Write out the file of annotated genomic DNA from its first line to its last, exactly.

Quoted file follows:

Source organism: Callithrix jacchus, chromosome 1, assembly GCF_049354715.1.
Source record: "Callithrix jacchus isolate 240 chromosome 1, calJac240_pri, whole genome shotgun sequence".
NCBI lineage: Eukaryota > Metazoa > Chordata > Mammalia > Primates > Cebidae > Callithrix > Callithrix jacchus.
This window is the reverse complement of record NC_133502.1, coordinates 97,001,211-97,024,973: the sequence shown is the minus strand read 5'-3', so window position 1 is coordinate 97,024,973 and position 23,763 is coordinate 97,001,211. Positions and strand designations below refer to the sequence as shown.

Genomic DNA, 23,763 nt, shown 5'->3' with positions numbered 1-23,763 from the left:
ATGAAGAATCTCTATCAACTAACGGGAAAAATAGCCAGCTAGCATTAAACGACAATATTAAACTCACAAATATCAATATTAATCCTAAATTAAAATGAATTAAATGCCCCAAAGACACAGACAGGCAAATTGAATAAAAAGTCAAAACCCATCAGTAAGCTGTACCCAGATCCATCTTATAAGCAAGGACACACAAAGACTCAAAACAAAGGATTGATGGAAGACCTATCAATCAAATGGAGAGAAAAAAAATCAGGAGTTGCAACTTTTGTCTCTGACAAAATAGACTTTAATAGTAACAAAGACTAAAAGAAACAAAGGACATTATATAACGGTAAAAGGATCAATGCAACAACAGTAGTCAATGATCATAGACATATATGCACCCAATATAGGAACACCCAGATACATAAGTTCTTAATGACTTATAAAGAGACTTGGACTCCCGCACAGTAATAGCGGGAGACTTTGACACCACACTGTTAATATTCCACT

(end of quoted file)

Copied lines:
Source organism: Callithrix jacchus, chromosome 1, assembly GCF_049354715.1.
Source record: "Callithrix jacchus isolate 240 chromosome 1, calJac240_pri, whole genome shotgun sequence".
NCBI lineage: Eukaryota > Metazoa > Chordata > Mammalia > Primates > Cebidae > Callithrix > Callithrix jacchus.
This window is the reverse complement of record NC_133502.1, coordinates 97,001,211-97,024,973: the sequence shown is the minus strand read 5'-3', so window position 1 is coordinate 97,024,973 and position 23,763 is coordinate 97,001,211. Positions and strand designations below refer to the sequence as shown.

Genomic DNA, 23,763 nt, shown 5'->3' with positions numbered 1-23,763 from the left:
ATGAAGAATCTCTATCAACTAACGGGAAAAATAGCCAGCTAGCATTAAACGACAATATTAAACTCACAAATATCAATATTAATCCTAAATTAAAATGAATTAAATGCCCCAAAGACACAGACAGGCAAATTGAATAAAAAGTCAAAACCCATCAGTAAGCTGTACCCAGATCCATCTTATAAGCAAGGACACACAAAGACTCAAAACAAAGGATTGATGGAAGACCTATCAATCAAATGGAGAGAAAAAAAATCAGGAGTTGCAACTTTTGTCTCTGACAAAATAGACTTTAATAGTAACAAAGACTAAAAGAAACAAAGGACATTATATAACGGTAAAAGGATCAATGCAACAACAGTAGTCAATGATCATAGACATATATGCACCCAATATAGGAACACCCAGATACATAAGTTCTTAATGACTTATAAAGAGACTTGGACTCCCGCACAGTAATAGCGGGAGACTTTGACACCACACTGTTAATATTCCACT